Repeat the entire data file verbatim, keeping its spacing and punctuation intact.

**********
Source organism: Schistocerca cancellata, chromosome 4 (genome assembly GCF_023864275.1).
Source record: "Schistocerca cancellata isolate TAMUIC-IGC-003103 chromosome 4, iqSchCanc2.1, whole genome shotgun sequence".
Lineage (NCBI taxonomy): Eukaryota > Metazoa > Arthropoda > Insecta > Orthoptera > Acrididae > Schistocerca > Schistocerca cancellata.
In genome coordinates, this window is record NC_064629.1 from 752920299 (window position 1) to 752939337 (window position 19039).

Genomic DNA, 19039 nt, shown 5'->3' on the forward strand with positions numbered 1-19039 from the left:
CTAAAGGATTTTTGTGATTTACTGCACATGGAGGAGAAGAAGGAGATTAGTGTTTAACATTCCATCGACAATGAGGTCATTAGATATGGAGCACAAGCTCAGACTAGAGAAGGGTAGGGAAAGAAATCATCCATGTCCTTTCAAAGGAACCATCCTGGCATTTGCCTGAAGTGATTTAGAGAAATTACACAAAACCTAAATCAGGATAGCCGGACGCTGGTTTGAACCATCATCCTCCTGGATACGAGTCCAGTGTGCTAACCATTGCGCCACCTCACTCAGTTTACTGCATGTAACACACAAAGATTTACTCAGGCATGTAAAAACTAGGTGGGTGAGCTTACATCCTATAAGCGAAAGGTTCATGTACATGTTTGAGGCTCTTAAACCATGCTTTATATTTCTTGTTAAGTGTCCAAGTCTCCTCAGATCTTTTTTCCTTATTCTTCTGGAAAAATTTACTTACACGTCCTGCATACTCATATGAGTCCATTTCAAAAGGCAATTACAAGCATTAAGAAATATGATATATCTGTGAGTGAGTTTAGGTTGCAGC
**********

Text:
Source organism: Schistocerca cancellata, chromosome 4 (genome assembly GCF_023864275.1).
Source record: "Schistocerca cancellata isolate TAMUIC-IGC-003103 chromosome 4, iqSchCanc2.1, whole genome shotgun sequence".
Lineage (NCBI taxonomy): Eukaryota > Metazoa > Arthropoda > Insecta > Orthoptera > Acrididae > Schistocerca > Schistocerca cancellata.
In genome coordinates, this window is record NC_064629.1 from 752920299 (window position 1) to 752939337 (window position 19039).

Genomic DNA, 19039 nt, shown 5'->3' on the forward strand with positions numbered 1-19039 from the left:
CTAAAGGATTTTTGTGATTTACTGCACATGGAGGAGAAGAAGGAGATTAGTGTTTAACATTCCATCGACAATGAGGTCATTAGATATGGAGCACAAGCTCAGACTAGAGAAGGGTAGGGAAAGAAATCATCCATGTCCTTTCAAAGGAACCATCCTGGCATTTGCCTGAAGTGATTTAGAGAAATTACACAAAACCTAAATCAGGATAGCCGGACGCTGGTTTGAACCATCATCCTCCTGGATACGAGTCCAGTGTGCTAACCATTGCGCCACCTCACTCAGTTTACTGCATGTAACACACAAAGATTTACTCAGGCATGTAAAAACTAGGTGGGTGAGCTTACATCCTATAAGCGAAAGGTTCATGTACATGTTTGAGGCTCTTAAACCATGCTTTATATTTCTTGTTAAGTGTCCAAGTCTCCTCAGATCTTTTTTCCTTATTCTTCTGGAAAAATTTACTTACACGTCCTGCATACTCATATGAGTCCATTTCAAAAGGCAATTACAAGCATTAAGAAATATGATATATCTGTGAGTGAGTTTAGGTTGCAGC